Two accomplished chefs are joining forces to bring a compelling new restaurant concept to Milwaukee.
Orilla is the name of the new eatery, which promises a memorable, experiential dining experience showcasing world class fare in a fun, casual environment. And, if all goes well, guests could experience a first meal at the new vanue as soon as September.
The location for the restaurant is currently under wraps, but diners have good reason to be excited about the concept.
Behind Orilla is local chef and 20+ year industry veteran Anthony Gallarday of Tavo’s Signature Cuisine, 5814 W. Bluemound Rd., a restaurant which has paved the way for the rise of New Mexican cuisine in Milwaukee.
To bring the restaurant to fruition, Gallarday will work side-by-side in consultation with Graham Campbell, a Michelin-starred Scottish chef who garnered worldwide recognition competing alongside 23 of the best chefs in the world on season one of Netflix’s “The Final Table.”
To some, the two chefs might seem an odd couple. But to the two colleagues, it’s a collaboration built on mutual respect and a desire to create something new and exciting for Cream City diners.
A meeting of the minds
Gallarday, who connected with Campbell on Instagram shortly after “The Final Table” aired in 2018, says the two quickly developed a rapport. It was a social media friendship which led not only to a collaborative dinner at Tavo’s last April, but a desire to work together in a more meaningful way.
“The goal is to bring something different to Milwaukee,” says Campbell, who has invested his time and energy into consulting for a variety of restaurants, including Makal, a concept in Puerto Vallarta, Mexico where he currently resides. “I’m pulling from what I’ve learned over the course of my career to assist in not only creating something new in Milwaukee, but really shining a light on what Anthony [Gallarday] does.”
Gallarday says the partnership came along at an opportune time when he was zeroing in on his next steps.
“I’ve been looking at locations for another restaurant for two years,” says Gallarday. “For years, my goal has been to showcase Mexican food... to show people that there’s more to the cuisine. Along the way, I've worked alongside a variety of talented chefs. And now, with Orilla, I’ll have a new way to showcase my culinary skills in an entirely new way.”
A place to stretch boundaries
Google the Spanish word “orilla” and you’ll come upon a variety of meanings. At its simplest, it’s a word that refers to the land that lies in closest proximity to an ocean, sea, lake, river or ravine. But in English, it’s a word that can be translated many ways: as “bank” or “shore” or “edge” or “side.”
And it’s both the beauty of the word as it rolls off the tongue – as well as its multi-faceted meaning – that made Gallarday and Campbell choose it as the moniker for their new project.
“To me, it’s about pushing the edge,” says Gallarday. “The edge of a river. The edge of a mountain. It’s about pushing the edges, pushing the boundaries.”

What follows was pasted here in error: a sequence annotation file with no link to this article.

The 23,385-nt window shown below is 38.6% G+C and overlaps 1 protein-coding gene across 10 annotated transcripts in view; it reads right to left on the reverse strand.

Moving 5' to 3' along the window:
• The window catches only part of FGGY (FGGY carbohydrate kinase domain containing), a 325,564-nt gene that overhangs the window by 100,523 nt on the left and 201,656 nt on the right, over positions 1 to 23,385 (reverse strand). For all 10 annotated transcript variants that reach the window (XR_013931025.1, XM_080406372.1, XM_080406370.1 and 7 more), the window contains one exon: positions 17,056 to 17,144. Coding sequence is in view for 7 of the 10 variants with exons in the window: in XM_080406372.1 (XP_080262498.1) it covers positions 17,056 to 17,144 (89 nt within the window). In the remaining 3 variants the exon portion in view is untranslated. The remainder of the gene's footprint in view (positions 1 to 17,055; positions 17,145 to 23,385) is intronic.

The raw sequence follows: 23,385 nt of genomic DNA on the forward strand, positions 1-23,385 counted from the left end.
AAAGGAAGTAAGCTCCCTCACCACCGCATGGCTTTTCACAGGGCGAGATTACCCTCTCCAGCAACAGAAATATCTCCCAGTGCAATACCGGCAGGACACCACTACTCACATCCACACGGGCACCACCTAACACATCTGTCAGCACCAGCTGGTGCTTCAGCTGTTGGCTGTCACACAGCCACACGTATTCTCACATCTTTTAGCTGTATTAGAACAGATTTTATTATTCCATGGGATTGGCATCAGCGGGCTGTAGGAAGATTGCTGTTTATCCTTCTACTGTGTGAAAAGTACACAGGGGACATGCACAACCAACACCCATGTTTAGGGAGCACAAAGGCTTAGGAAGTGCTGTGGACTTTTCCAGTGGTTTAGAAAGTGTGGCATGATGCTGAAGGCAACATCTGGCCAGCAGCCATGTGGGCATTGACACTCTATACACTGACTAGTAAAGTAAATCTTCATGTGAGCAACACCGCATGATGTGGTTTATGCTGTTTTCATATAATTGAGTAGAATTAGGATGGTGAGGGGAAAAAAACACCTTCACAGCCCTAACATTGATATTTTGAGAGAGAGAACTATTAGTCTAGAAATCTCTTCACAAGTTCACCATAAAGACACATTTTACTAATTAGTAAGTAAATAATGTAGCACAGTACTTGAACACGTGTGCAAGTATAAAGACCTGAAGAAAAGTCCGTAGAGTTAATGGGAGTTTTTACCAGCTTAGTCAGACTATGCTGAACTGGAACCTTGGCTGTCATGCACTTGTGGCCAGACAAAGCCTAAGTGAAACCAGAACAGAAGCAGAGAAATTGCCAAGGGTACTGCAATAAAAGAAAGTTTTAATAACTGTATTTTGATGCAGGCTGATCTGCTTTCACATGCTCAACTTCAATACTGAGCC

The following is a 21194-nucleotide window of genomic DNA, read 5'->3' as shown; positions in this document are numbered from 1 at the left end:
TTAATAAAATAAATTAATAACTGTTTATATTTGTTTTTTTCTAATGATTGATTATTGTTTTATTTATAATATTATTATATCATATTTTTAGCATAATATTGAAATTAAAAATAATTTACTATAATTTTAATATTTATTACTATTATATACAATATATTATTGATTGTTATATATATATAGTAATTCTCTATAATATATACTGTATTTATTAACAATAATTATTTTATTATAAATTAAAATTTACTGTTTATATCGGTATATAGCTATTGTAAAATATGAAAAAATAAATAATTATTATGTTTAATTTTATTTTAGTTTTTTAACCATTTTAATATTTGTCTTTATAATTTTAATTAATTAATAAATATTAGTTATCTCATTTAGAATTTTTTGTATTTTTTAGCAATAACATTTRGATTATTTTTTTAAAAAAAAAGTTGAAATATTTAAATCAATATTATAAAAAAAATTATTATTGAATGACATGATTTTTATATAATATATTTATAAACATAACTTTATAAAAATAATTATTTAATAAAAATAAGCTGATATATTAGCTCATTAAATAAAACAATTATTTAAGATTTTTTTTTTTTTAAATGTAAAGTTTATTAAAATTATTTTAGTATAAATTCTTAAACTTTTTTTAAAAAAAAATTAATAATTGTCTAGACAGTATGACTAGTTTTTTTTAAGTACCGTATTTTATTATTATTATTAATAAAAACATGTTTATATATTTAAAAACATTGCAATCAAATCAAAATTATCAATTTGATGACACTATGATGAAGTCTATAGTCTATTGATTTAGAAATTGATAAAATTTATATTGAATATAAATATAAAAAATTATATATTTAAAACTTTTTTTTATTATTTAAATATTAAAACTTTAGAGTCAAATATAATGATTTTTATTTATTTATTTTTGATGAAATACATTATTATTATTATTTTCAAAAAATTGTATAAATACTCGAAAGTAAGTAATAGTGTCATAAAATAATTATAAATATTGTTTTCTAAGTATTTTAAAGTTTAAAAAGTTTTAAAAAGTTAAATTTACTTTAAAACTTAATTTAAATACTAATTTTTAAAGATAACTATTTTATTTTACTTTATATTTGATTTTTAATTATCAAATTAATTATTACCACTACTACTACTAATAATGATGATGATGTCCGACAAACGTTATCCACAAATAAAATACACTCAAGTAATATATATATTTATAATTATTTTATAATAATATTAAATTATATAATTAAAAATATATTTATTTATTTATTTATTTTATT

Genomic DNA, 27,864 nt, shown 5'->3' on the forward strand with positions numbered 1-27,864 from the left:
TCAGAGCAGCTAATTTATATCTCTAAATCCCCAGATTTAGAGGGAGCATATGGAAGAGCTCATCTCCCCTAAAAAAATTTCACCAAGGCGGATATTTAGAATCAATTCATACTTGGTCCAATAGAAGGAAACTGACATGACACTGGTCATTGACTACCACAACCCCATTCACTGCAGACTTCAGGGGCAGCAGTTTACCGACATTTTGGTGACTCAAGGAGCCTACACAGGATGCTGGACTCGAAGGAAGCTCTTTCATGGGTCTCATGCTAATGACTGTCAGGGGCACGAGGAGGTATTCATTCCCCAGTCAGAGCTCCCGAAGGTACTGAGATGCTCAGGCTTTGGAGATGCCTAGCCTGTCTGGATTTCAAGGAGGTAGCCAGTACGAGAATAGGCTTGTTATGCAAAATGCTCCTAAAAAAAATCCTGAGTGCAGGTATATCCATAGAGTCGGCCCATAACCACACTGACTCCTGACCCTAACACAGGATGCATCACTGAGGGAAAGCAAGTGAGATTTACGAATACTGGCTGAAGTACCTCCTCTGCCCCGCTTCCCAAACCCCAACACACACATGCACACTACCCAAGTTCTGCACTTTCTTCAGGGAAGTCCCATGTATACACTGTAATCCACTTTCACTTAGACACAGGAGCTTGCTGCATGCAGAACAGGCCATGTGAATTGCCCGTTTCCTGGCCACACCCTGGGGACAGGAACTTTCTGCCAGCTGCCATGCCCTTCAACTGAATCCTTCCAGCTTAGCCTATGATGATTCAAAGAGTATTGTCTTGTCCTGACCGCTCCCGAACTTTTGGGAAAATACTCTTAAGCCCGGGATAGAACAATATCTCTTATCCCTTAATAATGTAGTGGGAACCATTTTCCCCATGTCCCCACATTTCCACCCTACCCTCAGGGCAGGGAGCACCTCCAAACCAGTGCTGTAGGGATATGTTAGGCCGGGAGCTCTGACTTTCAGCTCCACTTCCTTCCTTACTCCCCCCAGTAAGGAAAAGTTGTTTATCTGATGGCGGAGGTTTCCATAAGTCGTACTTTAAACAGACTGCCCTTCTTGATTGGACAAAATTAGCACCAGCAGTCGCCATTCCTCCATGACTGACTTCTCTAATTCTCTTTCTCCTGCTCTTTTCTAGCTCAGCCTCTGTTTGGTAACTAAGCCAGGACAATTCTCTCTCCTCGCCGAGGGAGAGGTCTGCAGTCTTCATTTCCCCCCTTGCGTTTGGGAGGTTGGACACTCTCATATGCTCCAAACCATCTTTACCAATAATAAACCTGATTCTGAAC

Campbell says the Orilla concept is built around the idea of creating an accessible dining experience that folks will remember. There will be great music, he says, a good atmosphere and well-executed food that defies a traditional label.
“The concept won’t be Mexican,” says Gallarday. “It won’t be New American. We’re not labelling it. We want the freedom to move beyond those boundaries.”
The vision includes a menu that offers diners a variety of options: two or three courses for casual nights out or a seven to 10 course tasting menu for more special occasions.
“Orilla will be nice. It’ll be classy,” says Campbell. But it won’t be pretentious. We want the focus to be on the food; that’s the purpose of a restaurant… the food, the experience. We want it to be a place where people can reconnect.
“It’s really meant to cater to everyone, whether it’s a first date or a fortieth anniversary,” explains Campbell. “I don’t believe in fine dining. It’s exclusionary and it leaves too many people out. So this is going to be approachable, flexible. Something different.”
Gallarday says the heart and soul of the project is to contribute to the growing dining scene in Milwaukee.
“I could have gone off and started a restaurant somewhere else,” he says. “We could have done this in another city. But, I grew up here, and this is an opportunity to contribute my part to making our city even better.”
Lori is an avid cook whose accrual of condiments and spices is rivaled only by her cookbook collection. Her passion for the culinary industry was birthed while balancing A&W root beer mugs as a teenage carhop, fed by insatiable curiosity and fueled by the people whose stories entwine with each and every dish. She’s had the privilege of chronicling these tales via numerous media, including OnMilwaukee and in her book “Milwaukee Food.” Her work has garnered journalism awards from entities including the Milwaukee Press Club.
When she’s not eating, photographing food, writing or recording the FoodCrush podcast, you’ll find Lori seeking out adventures with her husband Paul, traveling, cooking, reading, learning, snuggling with her cats and looking for ways to make a difference.